China’s stock markets ended trading Tuesday at a nervous standstill, following a 7% sell off on Monday that spooked global bourses.

The CSI300 index ended Tuesday (Jan. 5) up 0.3%, while the wider Shanghai composite index finished 0.3% lower. (Hong Kong’s Hang Seng Index was down 0.65%.) The day saw stocks slide by an initial 2%, and the CSI300 gyrated by 4%, before government intervention to prop up the equity and money markets.

There were widespread reports of the People’s Bank of China injecting $20 billion into money markets. And the China Securities Regulatory Commission said that it would announce more rules to prevent major shareholders selling stakes. A six-month lockup period initiated after the summer 2015 market plunge is scheduled to expire next Monday (Jan. 11.)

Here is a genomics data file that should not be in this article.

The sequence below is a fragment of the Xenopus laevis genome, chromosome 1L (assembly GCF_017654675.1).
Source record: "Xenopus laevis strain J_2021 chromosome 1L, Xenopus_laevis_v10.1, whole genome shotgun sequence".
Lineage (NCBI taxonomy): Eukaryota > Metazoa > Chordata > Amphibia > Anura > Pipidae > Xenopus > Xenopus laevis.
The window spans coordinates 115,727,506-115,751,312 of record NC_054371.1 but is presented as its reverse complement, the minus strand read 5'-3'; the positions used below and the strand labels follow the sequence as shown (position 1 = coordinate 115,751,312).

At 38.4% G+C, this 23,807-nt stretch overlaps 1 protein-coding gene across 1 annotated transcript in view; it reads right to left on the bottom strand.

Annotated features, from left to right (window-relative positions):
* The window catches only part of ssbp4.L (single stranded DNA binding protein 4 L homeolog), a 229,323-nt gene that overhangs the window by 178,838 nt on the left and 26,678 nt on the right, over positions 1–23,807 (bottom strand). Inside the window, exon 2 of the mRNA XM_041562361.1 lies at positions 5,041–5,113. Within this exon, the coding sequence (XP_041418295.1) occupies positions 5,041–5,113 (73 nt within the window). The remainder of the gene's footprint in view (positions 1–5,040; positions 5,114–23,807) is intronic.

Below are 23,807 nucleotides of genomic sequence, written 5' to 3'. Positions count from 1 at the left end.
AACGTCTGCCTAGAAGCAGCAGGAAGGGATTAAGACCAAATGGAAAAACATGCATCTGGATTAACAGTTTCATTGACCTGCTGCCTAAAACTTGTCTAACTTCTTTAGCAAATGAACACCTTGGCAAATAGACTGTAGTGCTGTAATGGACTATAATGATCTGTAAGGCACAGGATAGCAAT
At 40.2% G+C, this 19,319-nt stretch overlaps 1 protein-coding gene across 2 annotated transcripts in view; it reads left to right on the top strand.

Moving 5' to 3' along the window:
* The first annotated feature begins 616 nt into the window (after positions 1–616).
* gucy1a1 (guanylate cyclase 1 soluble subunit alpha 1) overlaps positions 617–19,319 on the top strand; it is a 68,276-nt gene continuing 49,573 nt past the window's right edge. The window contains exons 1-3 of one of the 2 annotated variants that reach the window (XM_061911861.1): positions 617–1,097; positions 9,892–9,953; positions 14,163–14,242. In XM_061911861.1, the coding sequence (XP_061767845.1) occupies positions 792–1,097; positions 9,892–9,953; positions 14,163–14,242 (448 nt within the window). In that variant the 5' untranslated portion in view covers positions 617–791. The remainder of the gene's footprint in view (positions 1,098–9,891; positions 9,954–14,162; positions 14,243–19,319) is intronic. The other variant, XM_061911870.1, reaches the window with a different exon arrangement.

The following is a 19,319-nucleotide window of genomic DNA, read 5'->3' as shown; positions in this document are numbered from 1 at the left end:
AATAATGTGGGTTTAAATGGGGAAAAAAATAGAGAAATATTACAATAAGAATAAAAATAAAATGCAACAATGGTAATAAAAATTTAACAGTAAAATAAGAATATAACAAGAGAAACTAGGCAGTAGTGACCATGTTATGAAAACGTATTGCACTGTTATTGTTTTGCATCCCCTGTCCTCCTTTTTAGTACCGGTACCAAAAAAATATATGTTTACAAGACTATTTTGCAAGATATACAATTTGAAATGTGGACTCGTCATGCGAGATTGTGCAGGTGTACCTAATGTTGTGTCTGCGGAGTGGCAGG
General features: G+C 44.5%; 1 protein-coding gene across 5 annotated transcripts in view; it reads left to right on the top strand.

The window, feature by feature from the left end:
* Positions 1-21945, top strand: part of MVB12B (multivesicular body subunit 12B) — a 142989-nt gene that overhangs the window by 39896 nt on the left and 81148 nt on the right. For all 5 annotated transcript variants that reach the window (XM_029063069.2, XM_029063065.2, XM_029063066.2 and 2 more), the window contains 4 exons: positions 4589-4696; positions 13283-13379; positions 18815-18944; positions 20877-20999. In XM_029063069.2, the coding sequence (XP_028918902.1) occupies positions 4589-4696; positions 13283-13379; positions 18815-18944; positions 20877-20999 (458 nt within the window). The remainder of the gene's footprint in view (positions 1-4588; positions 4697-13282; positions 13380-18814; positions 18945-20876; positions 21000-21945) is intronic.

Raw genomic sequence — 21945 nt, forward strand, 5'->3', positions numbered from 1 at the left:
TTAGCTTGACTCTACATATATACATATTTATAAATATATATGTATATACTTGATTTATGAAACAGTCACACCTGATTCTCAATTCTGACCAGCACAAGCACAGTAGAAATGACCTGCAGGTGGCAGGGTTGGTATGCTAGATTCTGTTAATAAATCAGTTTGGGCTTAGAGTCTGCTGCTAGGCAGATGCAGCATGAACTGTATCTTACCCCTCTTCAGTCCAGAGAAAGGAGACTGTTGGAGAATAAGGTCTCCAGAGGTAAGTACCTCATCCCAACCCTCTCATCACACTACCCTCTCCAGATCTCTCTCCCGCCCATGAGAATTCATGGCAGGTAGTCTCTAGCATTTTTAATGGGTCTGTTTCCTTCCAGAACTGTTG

Yesterday’s crash in China sparked sharp falls on European and U.S. stock markets.

The crash seemed to be started by poor numbers from a purchasing managers’ survey.

The outlook for Chinese stock markets remains clouded by high valuations, a slowing economy and capital outflows that have been accelerated by the weakening Chinese currency.